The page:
In the ayurvedic tradition of yoga, drinking one's urine is called amaroli. Because extensive Vedic texts exist from at least 2000 B.C., this practice provides us with much of the most thorough guidance available. Yogic techniques tell us exactly how to go about drinking or applying amaroli. One of the most famous users of urine therapy was Prime Minister of India from 1977 to 1979, Morarji Desai. On the occasion of his ninety-ninth birthday in 1995, Desai attributed his longevity to drinking his morning urine on a daily basis.
Admittedly, there is very little Western science evidence to support the historical claims. After all, how would a researcher fare in submitting a grant proposal for such funding? "We are asking for five million dollars to investigate the health properties of pee cocktails." Or even more difficult, how would one find a test group to drink their own urine? And what would you give the control group? Apple juice?
Despite the paucity of modern scientific substantiation, there is some common-sense evidence that explains why some of these beliefs exist. Let's start with using urine to sterilize and cleanse wounds.
Remember a major component of urine is urea. Urea is commonly recognized as an effective antibacterial, antifungal and antiviral agent. Its mechanism is simple. The presence of urea in the urine is the result of the body's chemical balancing of sodium chloride and water ratio. When used on a wound, urea causes an osmotic imbalance that kills bacteria and fungus. It is so effective it is used in many topical ointments and creams sold pharmaceutically, both prescription and over-the-counter. Urea is found in a broad range of medicines used to treat inflammation. It is a main ingredient in the medicine Herpigon, used to treat herpes infections.
Urine also can smooth and moisturize the skin. Your face cream or wrinkle remover most likely has urea or a derivative in it. Check out the ingredients. Each time you use it you are effectively smearing urine on your face. According to John Armstrong's 1971 book, The Water of Life, expensive and elegant European facial soaps often contain human, cow or pig urine.
Historical anecdotes have said that drinking urine can prevent strokes and help break down blood clots and scabs. This lore was applied when investigators in the nineteenth century found that some component of urine could digest proteins, specifically fibrin, the key in clotting. In 1952, G.W. Sobel isolated the enzyme in urine that the folk lore claimed. He named it urokinase and it is now used in preparations to break up clots in heart disease and stroke. Apparently folk lore was right. Did modern medicine make it better or just more expensive? Certainly it's easier to sell.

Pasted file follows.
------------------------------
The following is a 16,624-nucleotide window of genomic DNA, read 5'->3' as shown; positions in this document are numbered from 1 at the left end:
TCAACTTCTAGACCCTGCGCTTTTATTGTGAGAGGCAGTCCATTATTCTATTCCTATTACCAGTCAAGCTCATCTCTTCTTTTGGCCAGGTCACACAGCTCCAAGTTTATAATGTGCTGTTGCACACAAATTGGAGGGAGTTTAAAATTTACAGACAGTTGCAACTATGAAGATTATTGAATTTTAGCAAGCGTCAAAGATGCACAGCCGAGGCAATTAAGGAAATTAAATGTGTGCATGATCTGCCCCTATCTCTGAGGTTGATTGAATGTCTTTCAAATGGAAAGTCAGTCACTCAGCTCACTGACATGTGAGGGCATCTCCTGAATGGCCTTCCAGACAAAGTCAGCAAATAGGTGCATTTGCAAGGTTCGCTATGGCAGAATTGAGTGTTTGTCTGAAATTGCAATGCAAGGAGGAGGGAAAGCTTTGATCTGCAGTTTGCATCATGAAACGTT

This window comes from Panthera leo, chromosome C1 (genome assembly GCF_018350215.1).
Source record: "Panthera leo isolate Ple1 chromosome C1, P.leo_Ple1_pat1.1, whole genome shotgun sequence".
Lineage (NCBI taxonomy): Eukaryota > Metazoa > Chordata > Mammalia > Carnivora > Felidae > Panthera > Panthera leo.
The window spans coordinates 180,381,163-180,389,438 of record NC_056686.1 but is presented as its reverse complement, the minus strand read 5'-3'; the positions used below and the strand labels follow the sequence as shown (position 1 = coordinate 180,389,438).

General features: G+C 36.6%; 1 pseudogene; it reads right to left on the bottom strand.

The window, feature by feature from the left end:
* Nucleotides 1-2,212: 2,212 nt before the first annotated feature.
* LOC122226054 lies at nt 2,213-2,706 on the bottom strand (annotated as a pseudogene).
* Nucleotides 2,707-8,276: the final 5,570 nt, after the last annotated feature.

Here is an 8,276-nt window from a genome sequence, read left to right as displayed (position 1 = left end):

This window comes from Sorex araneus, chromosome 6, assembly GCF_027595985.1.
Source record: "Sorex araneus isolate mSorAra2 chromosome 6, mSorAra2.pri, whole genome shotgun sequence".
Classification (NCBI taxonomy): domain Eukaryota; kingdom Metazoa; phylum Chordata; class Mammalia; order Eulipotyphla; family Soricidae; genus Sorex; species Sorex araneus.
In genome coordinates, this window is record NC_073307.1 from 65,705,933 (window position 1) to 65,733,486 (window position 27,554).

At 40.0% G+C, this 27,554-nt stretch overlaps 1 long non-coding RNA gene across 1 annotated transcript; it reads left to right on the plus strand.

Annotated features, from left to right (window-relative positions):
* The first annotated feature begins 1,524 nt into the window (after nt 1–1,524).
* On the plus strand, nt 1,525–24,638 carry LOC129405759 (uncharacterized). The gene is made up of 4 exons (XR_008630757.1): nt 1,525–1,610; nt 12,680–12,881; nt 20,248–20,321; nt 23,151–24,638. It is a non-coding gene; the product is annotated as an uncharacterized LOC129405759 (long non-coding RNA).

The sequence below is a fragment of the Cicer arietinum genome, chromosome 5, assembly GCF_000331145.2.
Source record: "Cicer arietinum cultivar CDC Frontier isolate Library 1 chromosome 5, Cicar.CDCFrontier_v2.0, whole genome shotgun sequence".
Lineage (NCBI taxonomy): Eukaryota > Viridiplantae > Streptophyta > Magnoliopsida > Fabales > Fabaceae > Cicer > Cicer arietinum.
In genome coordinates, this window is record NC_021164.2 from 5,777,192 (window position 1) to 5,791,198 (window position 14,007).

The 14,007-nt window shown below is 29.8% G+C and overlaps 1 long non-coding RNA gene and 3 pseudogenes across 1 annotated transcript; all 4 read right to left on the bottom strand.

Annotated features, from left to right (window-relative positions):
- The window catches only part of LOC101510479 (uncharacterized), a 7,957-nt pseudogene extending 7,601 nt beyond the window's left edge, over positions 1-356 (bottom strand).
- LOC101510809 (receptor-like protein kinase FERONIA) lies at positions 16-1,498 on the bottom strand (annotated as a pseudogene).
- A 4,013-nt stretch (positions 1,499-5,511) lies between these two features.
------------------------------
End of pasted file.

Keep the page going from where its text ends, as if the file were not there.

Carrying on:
HOW DO YOU MAKE A HORMONE?
Several references recommend drinking urine for sleeplessness. And it's a well-known fact now that melatonin is a natural hormone that helps regulate sleep. So guess what? Melatonin is present in significant amounts in the urine, especially morning urine. And not only melatonin is present. There is a compound known as muramyl dipeptide. Simply put, it mirrors the action of seratonin, another well-known calming hormone. These may explain why Vedic texts recommend that yogis practice amaroli to enhance the ability to meditate more deeply.
Often there are broad, sweeping claims made by proponents of almost every therapeutic modality. To entertain the possibility that urine therapy can cure everything from canker sores to cancer seems to be one of those claims. There is no therapy, massage therapy to chemotherapy, aromatherapy to heart surgery, that can hope to meet claims of 100 percent success. And honestly, I don't think most proponents of urine therapy intend such claims. But despite the first impression that the Western mind often has of seeing the modern practice of amaroli as antiquated at least and revolting at most, its value need not be dismissed out-of-hand.
There is plenty of information on the internet about urotherapy. Not all of it is placed there by people trying to sell a product. After all, the best source is one's own "cistern" according to the Bible. Whether it's the ingestion of urine or its topical application, there seems to be scientific reason, if not scientific testing, that says it makes sense. The best advice is the advice you can give yourself. Know it exists. Find out more about it. Make your own decisions.
If Magellan had gotten some melatonin into a native chieftain in the South Pacific, he might have made it back to Spain. As it was, Ferdie interfered in a tribal dispute and was slain by a warrior who was ... pissed.
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Michael Braunstein is Executive Director of Heartland Healing and certified by the American Council of Hypnotist Examiners in clinical hypnotherapy. He graduated from the Los Angeles Hypnotism Training Institute and was an instructor at the UCLA Extension University for 11 years.
Heartland Healing is devoted to the examination of various alternative forms of healing. It is provided as a source of information and not as medical advice. It is not meant as an endorsement of any particular therapy, either by the writer or by Heartland Healing Center, Inc.